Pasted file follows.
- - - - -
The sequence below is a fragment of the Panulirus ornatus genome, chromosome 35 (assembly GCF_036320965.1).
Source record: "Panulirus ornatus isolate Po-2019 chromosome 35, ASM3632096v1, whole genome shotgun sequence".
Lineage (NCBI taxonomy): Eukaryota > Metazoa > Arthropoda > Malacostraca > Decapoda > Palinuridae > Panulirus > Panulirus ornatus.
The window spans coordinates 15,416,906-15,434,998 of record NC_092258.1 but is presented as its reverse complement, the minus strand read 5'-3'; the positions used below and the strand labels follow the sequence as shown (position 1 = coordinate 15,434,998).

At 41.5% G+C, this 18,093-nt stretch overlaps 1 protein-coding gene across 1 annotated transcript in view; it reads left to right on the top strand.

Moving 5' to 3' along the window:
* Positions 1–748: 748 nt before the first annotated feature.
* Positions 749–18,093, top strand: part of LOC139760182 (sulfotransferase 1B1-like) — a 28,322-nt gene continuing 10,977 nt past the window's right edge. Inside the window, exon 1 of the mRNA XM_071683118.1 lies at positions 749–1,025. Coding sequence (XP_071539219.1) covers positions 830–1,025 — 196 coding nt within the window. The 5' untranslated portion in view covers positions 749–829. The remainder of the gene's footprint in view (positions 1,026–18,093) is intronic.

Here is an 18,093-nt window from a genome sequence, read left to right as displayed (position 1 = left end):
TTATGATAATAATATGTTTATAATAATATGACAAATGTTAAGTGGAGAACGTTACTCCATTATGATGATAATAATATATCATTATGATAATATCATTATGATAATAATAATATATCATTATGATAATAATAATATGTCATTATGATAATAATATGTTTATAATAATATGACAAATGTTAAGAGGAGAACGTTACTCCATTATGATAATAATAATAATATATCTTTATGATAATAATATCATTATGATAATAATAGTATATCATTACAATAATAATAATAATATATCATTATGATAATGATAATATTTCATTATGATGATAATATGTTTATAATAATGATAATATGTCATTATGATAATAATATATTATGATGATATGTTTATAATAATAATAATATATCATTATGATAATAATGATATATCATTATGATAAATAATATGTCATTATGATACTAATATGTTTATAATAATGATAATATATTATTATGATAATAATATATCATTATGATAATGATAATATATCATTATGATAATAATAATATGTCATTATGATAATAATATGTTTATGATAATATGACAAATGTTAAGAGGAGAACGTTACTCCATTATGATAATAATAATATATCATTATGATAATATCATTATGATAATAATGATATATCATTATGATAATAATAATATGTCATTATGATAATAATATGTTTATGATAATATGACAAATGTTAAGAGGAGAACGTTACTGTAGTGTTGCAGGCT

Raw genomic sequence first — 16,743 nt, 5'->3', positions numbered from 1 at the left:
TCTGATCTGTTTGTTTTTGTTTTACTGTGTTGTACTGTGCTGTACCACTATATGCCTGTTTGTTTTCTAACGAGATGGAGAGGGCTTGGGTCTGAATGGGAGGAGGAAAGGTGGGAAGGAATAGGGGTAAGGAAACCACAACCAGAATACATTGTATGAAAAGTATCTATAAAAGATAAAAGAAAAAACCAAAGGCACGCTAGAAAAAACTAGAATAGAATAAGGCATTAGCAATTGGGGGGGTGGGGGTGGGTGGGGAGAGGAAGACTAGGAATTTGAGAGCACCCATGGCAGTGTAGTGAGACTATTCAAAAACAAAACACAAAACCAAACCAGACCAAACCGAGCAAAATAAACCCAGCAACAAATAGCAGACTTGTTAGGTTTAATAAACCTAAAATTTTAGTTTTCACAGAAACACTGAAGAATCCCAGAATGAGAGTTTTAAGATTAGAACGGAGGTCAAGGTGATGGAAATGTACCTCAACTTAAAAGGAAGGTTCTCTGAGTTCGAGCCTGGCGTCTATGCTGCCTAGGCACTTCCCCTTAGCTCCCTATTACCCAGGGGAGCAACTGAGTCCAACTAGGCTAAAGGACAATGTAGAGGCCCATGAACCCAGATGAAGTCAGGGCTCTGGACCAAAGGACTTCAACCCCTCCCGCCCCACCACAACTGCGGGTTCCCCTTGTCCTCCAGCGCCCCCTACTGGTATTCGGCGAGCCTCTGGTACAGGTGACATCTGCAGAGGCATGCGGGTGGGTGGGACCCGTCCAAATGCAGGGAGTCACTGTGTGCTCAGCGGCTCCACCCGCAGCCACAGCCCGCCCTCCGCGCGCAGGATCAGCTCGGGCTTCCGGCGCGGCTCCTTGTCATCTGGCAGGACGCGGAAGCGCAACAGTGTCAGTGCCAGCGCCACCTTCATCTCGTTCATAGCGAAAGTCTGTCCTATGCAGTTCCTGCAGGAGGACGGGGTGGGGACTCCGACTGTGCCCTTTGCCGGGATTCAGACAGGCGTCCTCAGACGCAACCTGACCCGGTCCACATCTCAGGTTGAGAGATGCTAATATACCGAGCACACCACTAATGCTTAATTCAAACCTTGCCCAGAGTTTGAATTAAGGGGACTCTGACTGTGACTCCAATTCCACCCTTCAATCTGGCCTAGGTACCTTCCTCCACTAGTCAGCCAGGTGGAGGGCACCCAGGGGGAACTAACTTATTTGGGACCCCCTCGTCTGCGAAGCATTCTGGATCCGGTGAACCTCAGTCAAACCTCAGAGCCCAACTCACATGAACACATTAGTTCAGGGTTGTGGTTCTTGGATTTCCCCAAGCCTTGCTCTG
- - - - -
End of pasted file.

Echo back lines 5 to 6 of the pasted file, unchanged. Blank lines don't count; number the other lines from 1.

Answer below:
At 41.5% G+C, this 18,093-nt stretch overlaps 1 protein-coding gene across 1 annotated transcript in view; it reads left to right on the top strand.

Moving 5' to 3' along the window: